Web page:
The definition of a sales pitch is becoming increasingly obsolete. You may even have developed an aversion to it as a customer or an investor after hearing it repeatedly. However, it hovers on the minds of every sales rep, entrepreneur, and anyone else involved in sales. This is a quintessential short and engaging description of your product. From a concept that revolved around talking straight to the prospect to enabling a two-way communication between the sales person and prospective, the sales pitch has come a long way. Of late, the sales pitch has become more of a conversation than a one-sided sermon from the sales rep.
Here are seven of the most important elements to a good sales pitch.
Element 1: Thorough Research
To address the concerns of your prospects, a thorough research on them is vital. Any unprepared attempts at closing deals may turn futile as you are not in a better position to understand your customer requirement. Subsequently, your investment in research makes it evident that you genuinely care about the needs of your prospects.
This knowledge comes handy for you to help them fulfill their needs with your product or service offering. Many sales reps slip into the pitfall of not indulging in proper research but that harms then in the long run. For example, when you are selling a CRM solution you need to understand the business requirement of the customer. A deep research into the problem with sales and marketing at the customer’s end without automation can be solved with the implementation of CRM. Without this knowledge, it can be difficult to pitch the product to the prospect.
Element 2: Define The Problem & Offer a Solution
The sales pitch should talk less about selling and more about helping. This notion helps you migrate slowly to the comfort zone of the customer and you work together to arrive at an amicable solution.
This brings you to the next element of a good sales pitch that is to set clear objectives and goals before meeting the potential client. With this, you can grow the conversation with your clients and understand their pain points better. Here, a good approach is to do more of listening than talking by asking the prospects more about what’s working well and what’s not.
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Element 3: Make Compelling Points
The impression you make on your client should be long-lasting and for that, your points have to be compelling. To get the flow going and the speech more immersible, follow the approach of keeping the idea simple by breaking it down into small chunks. Give them momentary surprises by popping up few interesting facts, or boredom can kill your sales pitch.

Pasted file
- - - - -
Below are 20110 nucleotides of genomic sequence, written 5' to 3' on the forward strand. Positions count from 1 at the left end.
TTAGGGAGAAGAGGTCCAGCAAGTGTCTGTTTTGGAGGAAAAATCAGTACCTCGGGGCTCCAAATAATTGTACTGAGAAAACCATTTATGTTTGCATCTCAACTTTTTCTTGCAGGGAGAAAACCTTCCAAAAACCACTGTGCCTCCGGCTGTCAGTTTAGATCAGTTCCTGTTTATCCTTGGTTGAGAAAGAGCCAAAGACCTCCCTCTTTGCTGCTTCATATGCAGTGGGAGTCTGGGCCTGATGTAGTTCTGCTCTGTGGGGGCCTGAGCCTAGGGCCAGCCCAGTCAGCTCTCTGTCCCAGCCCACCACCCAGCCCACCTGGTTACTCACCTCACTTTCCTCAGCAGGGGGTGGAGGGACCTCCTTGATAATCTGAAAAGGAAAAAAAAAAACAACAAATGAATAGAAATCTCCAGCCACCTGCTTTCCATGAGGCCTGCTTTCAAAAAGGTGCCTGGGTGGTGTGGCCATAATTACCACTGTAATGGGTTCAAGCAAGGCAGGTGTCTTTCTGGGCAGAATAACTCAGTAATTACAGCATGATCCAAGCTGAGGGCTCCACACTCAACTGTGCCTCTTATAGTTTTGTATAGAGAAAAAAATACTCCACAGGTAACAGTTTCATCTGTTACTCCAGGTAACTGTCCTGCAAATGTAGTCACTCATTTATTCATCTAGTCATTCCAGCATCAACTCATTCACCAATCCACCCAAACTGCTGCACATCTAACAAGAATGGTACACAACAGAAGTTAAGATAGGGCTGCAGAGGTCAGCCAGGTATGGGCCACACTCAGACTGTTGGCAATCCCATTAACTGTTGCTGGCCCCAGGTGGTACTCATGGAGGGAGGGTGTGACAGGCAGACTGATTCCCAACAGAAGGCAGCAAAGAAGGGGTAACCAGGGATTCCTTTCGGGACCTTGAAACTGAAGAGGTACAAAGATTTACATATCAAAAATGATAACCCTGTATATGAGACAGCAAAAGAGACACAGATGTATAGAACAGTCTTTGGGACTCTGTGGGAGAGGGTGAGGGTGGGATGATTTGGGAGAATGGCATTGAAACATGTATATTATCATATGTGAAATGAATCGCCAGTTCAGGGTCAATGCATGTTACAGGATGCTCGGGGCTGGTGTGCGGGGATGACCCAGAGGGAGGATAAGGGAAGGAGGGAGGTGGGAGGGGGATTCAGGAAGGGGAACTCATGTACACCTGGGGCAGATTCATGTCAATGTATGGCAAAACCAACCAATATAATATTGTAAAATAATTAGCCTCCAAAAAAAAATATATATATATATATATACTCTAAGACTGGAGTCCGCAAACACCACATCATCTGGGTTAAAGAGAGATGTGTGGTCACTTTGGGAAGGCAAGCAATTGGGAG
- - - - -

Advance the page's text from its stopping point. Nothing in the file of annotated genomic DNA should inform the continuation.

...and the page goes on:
As people love data, present them with hard facts, case studies and statistics, and ensure that every piece of information is credible. At times, be emotional and narrate stories that have a good recall value. Once the prospect realizes that you have an answer to their problem, your sale is almost done.
Element 4: Make It Urgent
Create a sense of urgency among your prospects but play your card subtly and wisely. When you give a lot of time for them to think, most probably they may not buy it. So if you want to close the sale quickly throw some tantrums like an ongoing discount for the holiday season or more goodies if they buy the product on the same day.
Push them to take a decision soon so as to be assured of the sale or else it may take more time for the closure. Simply put, shorten your sales cycle.
Element 5: Add Additional Value
Another good tactic to close the deal is to add some additional value to your product. Sometimes a little extra can create a big difference to your sales portfolio. For this, you have do a thorough competitor analysis and understand the buyer’s intent before giving an additional dose of offering.
A good way to get things moving is to offer your customer the benefits of premium packages for a month, or some other features that are not available in starter plans. Also ensure that this generosity of yours is not hurting your bottom line, or else the purpose of earning profits from a sale may not be met.
Element 6: Focus on Benefits
Reiterate the benefits the prospects can get once they sign up for your product or service. You have already told them before but as a final say, paint a better picture of them.
For example: “With this new all-in-one CRM you can manage your contacts better and can run effective campaigns, and in 3 months your revenue will soar with reduced manpower.”
Make such claims to your prospect if you can back it up.
Element 7: Follow Up
The relationship with your customers extends when you close the deal, so strengthen it further by making them happy. Keep in touch with them asking about the positive results their business is showing after using your product. This helps you in getting testimonials from your customers and translating their experiences into case studies.
This gets you more customers and also grows referrals to the business.
Rather than making your sales pitch a list of product features, grow it into a conversation that enables you to build an everlasting relationship with your buyers and customers. Treat it like when you collectively work towards a common goal – the buyer gets his problem solved and you sell your product to your satisfaction.
This approach ensures that your customer is not bogged down with your sales pitch as you are empathetic in understanding his problem to offer a better solution.